Red Hat is already showing growth with 24% revenue growth in the 4th quarter. And they are boosting IBM's cloud business too.
No reason to think that will not continue over the coming years. So sit back and watch your divvy grow while these new, young technocrats drive the share price higher.
Per IBM CFO Jim Kavanaugh:
"We've now increased our dividend per share for 24 consecutive years, and we remain committed to growing our dividend."
And, oh, did I mention $12.5 billion in FCF (free cash flow) for 2020. That's about $14 per share of FCF or less than 9x the current stock price. Note that FCF exceeds the EPS of $13.35.
IBM has been making mainframe computer systems since the 1950's about as long as Sugar Frosted Flakes. Talk about brand management.
The latest series is called the Z-15 introduced last November. IBM does not break out Z related revenue but a good guess would be at least a very high-margin $5 billion a year. And with Red Hat now in the stable, it's probably growing from there. That's because Z Series is famous for running 1000's of VM's (Virtual Machines) at the same time. In many installations, Red Hat will be running on the majority of those VM's thus adding high-margin revenue to the Z-Series.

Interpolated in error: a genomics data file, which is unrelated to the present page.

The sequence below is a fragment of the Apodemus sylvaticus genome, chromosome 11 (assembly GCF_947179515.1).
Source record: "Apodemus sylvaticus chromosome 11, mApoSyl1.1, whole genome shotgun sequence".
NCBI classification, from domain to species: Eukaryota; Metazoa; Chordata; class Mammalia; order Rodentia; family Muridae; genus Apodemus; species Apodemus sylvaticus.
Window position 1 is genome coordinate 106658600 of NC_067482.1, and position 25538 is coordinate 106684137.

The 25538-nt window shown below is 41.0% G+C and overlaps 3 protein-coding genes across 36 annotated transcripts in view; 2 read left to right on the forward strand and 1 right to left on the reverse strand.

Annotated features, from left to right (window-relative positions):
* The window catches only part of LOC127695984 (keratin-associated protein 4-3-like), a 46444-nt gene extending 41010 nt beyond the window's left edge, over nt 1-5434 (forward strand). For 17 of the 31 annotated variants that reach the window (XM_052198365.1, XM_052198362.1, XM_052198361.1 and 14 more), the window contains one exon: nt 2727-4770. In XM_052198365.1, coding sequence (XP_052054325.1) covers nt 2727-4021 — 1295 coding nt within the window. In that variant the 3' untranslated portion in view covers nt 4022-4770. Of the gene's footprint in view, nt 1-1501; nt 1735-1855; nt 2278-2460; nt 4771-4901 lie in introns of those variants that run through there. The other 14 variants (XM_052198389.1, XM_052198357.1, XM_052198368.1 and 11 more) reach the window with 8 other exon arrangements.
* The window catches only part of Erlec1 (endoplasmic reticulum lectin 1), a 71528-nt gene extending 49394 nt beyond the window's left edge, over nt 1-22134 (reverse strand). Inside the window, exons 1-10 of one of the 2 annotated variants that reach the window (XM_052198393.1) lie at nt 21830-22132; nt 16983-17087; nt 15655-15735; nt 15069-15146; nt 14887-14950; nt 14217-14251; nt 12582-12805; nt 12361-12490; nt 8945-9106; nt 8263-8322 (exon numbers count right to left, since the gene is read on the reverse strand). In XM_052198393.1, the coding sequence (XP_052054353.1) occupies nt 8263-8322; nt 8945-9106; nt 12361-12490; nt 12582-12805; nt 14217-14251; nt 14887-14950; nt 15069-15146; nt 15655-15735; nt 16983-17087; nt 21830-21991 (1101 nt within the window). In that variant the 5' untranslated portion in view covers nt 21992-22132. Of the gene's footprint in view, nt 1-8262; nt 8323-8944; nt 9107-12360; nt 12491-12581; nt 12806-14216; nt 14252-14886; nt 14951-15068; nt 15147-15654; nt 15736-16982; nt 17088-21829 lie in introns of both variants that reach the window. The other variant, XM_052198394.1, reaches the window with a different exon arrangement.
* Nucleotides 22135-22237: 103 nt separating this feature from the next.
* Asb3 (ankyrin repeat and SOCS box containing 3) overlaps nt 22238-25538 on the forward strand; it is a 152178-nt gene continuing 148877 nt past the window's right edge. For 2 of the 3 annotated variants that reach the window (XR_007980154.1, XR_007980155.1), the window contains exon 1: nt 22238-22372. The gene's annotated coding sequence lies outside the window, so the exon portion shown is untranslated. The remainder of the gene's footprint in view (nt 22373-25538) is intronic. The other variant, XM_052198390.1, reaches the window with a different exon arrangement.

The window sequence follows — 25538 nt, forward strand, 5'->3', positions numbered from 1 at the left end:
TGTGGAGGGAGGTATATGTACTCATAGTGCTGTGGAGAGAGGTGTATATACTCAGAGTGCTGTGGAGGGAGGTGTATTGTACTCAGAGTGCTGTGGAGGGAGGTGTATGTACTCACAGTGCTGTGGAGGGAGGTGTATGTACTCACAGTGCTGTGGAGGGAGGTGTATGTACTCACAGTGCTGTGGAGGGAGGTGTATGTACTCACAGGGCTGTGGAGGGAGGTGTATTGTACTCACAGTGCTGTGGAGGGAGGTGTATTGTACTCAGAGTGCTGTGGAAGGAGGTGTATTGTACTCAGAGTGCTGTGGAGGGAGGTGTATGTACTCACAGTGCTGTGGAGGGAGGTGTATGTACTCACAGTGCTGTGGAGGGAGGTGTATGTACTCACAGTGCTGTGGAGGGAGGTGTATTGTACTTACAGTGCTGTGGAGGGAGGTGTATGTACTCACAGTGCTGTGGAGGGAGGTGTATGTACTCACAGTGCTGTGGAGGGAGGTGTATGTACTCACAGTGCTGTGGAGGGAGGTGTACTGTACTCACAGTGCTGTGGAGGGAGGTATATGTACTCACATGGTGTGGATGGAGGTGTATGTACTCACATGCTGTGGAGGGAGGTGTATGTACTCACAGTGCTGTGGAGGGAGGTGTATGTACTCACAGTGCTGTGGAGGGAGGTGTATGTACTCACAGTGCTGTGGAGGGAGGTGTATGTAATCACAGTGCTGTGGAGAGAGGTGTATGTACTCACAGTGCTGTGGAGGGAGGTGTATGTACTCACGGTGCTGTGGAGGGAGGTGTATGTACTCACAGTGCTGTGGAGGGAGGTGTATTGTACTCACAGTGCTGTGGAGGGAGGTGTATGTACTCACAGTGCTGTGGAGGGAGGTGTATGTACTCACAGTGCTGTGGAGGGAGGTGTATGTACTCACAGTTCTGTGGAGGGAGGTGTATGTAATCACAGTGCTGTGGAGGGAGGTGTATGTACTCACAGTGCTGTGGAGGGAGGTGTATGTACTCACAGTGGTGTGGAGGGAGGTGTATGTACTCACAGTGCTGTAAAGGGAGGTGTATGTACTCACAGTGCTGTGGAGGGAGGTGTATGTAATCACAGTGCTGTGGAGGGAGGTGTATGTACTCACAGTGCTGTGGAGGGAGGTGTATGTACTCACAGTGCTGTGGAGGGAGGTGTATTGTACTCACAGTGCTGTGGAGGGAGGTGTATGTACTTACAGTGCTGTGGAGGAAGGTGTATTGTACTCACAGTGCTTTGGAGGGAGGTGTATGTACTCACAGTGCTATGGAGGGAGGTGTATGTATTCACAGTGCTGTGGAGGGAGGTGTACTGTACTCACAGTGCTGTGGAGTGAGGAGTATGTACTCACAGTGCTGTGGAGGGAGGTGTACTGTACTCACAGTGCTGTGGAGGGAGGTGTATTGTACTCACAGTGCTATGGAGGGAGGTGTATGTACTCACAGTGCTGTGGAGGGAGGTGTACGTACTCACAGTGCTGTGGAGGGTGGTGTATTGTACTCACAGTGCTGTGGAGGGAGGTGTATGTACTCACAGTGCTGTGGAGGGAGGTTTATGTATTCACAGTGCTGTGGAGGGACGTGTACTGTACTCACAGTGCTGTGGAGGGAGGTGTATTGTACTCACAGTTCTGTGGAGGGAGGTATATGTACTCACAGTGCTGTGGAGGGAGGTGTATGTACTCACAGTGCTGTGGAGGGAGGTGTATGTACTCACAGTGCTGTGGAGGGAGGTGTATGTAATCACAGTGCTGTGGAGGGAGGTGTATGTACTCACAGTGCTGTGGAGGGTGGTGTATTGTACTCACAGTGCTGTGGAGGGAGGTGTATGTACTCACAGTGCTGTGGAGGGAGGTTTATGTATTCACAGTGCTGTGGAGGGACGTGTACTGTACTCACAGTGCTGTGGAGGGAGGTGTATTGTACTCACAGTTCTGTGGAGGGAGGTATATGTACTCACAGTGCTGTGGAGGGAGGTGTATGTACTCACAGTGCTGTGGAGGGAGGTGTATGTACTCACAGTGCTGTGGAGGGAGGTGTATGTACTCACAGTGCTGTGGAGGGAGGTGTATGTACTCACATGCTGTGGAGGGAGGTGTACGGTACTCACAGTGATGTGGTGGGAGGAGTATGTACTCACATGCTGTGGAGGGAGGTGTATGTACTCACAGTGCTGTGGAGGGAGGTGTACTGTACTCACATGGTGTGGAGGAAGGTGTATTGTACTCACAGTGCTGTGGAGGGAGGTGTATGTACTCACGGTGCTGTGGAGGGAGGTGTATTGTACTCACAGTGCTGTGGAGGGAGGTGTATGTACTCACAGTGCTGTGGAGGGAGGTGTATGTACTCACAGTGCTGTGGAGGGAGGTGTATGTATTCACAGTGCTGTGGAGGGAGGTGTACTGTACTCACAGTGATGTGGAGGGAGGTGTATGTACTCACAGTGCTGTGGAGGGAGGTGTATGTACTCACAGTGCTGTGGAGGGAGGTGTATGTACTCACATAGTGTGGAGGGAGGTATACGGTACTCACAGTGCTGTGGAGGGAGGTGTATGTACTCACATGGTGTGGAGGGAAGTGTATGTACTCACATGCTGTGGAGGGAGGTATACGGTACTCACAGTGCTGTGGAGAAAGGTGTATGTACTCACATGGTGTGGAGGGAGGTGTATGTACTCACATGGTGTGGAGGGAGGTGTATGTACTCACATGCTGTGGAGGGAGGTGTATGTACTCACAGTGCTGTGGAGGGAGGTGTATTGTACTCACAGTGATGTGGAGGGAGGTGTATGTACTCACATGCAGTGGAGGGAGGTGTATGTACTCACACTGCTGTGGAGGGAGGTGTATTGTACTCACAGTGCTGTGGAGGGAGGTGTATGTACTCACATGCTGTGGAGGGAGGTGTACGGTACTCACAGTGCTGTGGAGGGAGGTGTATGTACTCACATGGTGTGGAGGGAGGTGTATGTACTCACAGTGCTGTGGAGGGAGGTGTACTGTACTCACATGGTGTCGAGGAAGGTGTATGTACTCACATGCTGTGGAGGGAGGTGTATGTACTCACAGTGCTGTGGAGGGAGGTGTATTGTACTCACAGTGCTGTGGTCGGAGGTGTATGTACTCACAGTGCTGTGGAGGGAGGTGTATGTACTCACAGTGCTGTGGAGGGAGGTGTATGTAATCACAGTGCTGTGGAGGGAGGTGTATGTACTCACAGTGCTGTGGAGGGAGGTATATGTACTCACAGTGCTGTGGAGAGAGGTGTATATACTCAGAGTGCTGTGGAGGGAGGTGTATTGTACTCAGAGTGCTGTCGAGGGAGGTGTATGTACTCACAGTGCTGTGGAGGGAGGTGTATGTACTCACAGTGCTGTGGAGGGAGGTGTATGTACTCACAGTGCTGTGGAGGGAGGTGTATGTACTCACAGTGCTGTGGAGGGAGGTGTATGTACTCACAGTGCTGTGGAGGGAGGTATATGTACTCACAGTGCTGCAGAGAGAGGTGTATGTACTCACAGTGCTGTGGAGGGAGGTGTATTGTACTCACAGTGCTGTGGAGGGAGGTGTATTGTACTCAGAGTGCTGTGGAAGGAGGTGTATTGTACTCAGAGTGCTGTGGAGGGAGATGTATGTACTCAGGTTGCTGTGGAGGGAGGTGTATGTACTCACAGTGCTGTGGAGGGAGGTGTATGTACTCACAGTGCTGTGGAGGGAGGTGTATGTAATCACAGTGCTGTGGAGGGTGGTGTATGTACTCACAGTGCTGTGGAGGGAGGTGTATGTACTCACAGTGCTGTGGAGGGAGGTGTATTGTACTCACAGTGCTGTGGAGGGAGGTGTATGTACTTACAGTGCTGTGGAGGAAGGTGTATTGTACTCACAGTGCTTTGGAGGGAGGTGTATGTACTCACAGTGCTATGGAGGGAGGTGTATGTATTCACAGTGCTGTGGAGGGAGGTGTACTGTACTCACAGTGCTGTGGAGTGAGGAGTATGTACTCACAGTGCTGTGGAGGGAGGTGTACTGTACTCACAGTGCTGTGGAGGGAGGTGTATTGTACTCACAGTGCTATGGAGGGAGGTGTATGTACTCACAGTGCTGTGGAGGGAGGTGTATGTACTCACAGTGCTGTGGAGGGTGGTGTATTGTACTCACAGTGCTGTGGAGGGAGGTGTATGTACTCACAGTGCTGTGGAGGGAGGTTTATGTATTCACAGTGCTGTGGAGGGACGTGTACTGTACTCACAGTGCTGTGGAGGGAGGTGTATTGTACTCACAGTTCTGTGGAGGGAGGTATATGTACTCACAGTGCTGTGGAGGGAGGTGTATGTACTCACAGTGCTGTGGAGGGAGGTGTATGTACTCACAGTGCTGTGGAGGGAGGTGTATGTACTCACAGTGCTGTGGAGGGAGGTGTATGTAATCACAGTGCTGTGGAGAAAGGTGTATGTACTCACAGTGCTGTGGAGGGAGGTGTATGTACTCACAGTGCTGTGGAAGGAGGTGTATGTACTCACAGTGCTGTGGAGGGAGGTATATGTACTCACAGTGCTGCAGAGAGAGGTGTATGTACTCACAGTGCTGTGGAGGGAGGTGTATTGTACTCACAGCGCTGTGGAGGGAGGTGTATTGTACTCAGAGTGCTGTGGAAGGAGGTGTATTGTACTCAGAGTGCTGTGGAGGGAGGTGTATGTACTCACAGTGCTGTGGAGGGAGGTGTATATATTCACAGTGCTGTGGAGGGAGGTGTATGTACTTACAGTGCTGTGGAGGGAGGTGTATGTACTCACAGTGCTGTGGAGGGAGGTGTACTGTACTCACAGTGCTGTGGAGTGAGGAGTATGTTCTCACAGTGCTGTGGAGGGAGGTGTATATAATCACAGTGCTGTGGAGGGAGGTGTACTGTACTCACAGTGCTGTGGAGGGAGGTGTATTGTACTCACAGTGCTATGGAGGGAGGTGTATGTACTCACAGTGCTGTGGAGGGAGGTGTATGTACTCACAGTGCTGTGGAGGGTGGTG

I have a friend who is high-up in the IT department of a very large financial institution and I asked him how long his company would continue to use IBM mainframes. He said at least 15 years and maybe forever.
Here's a quote from a user:
"When we talk to clients, certainly security and trust are the two biggest things. (With IBM Z) there has been absolutely no security breach over the past 15 years."
I don't think any other hardware manufacturer can say that.
5. 25 years of patent dominance says something about IBM's research capabilities
In the high-tech world, research on future products is a critical resource. Leading the world in patents for 25 straight years is a sign IBM knows this better than most. With new leadership, I think this vital asset will be used to grow revenue from new technologies and licensing going forward.
10 US Companies Granted The Most Patents In 2019